Economics 202

In a New York Times article, Thomas Edsall examines a question raised by MIT’s Daron Acemoglu:  “Why can’t America Be Sweden?”  Acemoglu is an economist, and economics is far from an exact science, so Mr. Edsall is able to find numerous arguments from other sources to counter those raised by Acemoglu.    

Acemoglu contends that money is the great motivator, and that “the United States must maintain an economic system that provides great rewards to successful innovators.”  But what do we really know from our history about whether or not this is true?  

First, there is the issue of competition.  History has shown that when companies get too large and too wealthy (e.g. monopolistic), they actually put a damper on creativity and innovation, merely content to drive up prices to make themselves wealthier.  An excellent example may be drawn from the 1990’s when IBM was forced to divest itself of its personal computer operations.  That spurred a rapid and sustained surge in growth in the personal computer market from which companies like Microsoft, Dell, Apple, Hewlett Packard, and many others benefited  immensely, and due to the competition, many consumers were also able to benefit from lower prices.

A few years before that, I spent five weeks in Europe (Austria, France and Germany), and was amazed to see innovations everywhere:  people in France had desktop microcomputers with which they could dial up their banks to manage their accounts, televisions all over Europe displayed images with much better resolution than televisions in the U.S., and there were also many innovative kitchen appliances that had yet to find their way into American houses.  This was before the Euro, and ATMs everywhere were able to reliably accept many different currencies and return their value to the user in different currencies, when my experience with similar machines in American laundromats, which only had to deal with American currency, was frequent failure!  Oh yes!  And the French were routinely using smart cards (similar to our credit cards, but which didn’t need to be inserted into a scanning device)!  There were many other innovations as well, but I don’t wish to belabor the point.

Asked for examples of American innovation, Acemoglu mentioned Google, Amazon, Facebook Wal-Mart and other successful companies, but he apparently failed to adequately define what factors contributed to their success.  I am reminded of Ronald Reagan’s failed SDI project.  When President Reagan announced to the public that he was initiating a project to place satellites in orbit armed with missiles that could shoot down Soviet missiles aimed at the U.S., I immediately realized that it would be a waste of money.   All the Russians had to do was fire a single missile with a nuclear warhead and detonate it high over their own country where it could do no harm, and the satellite would be blinded; permitting other missiles to be launched with impunity.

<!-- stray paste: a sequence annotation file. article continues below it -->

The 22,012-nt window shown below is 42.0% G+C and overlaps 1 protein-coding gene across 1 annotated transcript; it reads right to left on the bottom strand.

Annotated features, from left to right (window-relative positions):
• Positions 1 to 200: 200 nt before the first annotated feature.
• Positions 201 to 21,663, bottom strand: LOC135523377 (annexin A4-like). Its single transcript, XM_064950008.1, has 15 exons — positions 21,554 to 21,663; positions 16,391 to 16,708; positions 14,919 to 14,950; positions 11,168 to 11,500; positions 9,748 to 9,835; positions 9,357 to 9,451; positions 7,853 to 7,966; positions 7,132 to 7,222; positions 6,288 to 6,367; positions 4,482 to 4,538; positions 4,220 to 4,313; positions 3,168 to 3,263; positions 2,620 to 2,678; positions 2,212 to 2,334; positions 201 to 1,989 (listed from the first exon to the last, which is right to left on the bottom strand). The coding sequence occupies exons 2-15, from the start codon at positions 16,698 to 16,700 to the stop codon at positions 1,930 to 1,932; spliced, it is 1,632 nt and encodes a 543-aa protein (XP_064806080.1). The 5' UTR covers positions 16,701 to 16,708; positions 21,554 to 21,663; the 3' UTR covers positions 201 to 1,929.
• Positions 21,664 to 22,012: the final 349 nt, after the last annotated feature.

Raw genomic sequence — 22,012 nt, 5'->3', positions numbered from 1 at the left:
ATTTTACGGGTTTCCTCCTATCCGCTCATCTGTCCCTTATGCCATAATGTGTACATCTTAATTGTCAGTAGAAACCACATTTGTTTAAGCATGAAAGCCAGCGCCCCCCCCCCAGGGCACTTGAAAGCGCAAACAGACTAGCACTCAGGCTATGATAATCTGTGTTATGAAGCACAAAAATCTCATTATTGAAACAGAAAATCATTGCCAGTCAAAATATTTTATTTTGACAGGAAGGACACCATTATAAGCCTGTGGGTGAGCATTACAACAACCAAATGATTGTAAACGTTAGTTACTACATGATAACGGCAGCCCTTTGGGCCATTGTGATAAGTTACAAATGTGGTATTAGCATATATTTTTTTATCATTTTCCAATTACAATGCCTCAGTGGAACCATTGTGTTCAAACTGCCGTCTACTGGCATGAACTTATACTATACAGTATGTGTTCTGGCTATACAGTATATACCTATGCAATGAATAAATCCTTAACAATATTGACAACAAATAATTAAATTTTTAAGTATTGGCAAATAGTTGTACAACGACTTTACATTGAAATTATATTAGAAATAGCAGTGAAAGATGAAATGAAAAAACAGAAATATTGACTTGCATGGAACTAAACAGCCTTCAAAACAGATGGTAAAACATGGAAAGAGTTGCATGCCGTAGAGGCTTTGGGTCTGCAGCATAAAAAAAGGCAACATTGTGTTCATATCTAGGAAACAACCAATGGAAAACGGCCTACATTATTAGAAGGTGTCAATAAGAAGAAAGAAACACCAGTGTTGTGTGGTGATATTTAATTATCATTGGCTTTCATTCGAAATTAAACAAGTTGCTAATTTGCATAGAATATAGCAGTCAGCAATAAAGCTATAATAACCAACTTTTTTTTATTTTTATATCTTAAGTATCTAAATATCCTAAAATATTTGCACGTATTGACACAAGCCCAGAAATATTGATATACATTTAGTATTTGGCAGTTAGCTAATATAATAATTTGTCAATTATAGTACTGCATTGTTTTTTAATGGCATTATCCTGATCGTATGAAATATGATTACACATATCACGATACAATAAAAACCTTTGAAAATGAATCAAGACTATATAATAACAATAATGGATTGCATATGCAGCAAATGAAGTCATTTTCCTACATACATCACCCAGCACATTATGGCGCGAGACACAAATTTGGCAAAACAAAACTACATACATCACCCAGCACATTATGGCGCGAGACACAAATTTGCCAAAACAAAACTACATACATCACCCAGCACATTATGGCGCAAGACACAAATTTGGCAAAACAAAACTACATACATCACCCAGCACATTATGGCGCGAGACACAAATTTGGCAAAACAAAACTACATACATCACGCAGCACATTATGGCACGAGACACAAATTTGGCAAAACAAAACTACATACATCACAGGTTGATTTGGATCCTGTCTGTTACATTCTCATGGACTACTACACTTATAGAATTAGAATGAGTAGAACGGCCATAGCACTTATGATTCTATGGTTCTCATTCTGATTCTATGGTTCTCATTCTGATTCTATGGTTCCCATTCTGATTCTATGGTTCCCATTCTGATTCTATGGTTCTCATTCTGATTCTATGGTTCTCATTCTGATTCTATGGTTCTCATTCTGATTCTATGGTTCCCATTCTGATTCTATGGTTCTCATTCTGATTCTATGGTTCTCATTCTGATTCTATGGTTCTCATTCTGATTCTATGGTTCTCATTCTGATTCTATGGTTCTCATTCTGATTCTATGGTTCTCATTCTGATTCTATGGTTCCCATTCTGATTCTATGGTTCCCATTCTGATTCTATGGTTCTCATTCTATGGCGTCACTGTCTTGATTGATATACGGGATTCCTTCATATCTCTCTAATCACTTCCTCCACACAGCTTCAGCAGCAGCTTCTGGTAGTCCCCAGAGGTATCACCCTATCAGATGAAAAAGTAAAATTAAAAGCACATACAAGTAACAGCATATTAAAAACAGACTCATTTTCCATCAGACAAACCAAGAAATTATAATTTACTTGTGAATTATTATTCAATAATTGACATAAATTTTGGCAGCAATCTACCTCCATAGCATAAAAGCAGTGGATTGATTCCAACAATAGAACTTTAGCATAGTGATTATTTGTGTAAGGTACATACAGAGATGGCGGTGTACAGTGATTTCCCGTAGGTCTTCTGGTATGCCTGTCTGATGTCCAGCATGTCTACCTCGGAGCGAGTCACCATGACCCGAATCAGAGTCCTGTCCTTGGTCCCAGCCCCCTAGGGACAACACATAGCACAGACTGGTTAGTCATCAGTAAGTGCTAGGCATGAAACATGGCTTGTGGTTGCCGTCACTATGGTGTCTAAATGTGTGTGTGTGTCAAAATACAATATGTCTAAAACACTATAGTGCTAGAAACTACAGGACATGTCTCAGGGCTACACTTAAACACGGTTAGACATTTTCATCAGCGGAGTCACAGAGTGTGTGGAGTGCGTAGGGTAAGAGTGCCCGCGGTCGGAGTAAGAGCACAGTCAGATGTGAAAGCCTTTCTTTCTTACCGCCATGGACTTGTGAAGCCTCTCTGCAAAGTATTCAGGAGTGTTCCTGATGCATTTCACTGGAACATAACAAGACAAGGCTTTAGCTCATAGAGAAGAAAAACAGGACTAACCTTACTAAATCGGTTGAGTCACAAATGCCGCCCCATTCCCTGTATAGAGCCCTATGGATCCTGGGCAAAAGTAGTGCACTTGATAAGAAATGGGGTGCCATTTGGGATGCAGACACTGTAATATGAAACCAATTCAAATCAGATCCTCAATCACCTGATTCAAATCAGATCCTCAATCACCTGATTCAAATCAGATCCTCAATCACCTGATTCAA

But I also realized that President Reagan was misguided in yet another way.  In part, his SDI project was predicated on JFK’s project to put a man on the moon, which spurred the American and other economies with microwave ovens, TANG, digital watches and clocks, transistor radios and many other technical innovations.  But the essence of JFK’s project was focused on getting men to the moon and back to earth alive, and to sustain life on that trip it was necessary to reduce the weight of the vehicle and provide instrumentation, foodstuff, and the means to preparing the latter.  SDI had nothing to do with keeping men alive and comfortable.  

Similarly, the success of companies mentioned by Acemoglu can be attributed to the desire to create useful and affordable products for people; in the case of companies like Google and Facebook, the ongoing financing — largely through advertising — was necessary but secondary.  

One final note…

A non-profit organization located at Cambridge University in the UK has invented an innovative and inexpensive tool for teaching computer science to children.  This invention, called “Raspberry Pi” has only been on the market for a little over a year, and demand for the product has grown exponentially during that time — perhaps everywhere but in the U.S. And at the rate that demand for the Raspberry Pi has grown worldwide, we might reasonably anticipate that the U.S. will lose the edge it has held in the computer field for more than half a century; then, perhaps Acemoglu will be able to explain how a non-profit organization beat his beloved profiteers.  

 

 

 

 

 

 


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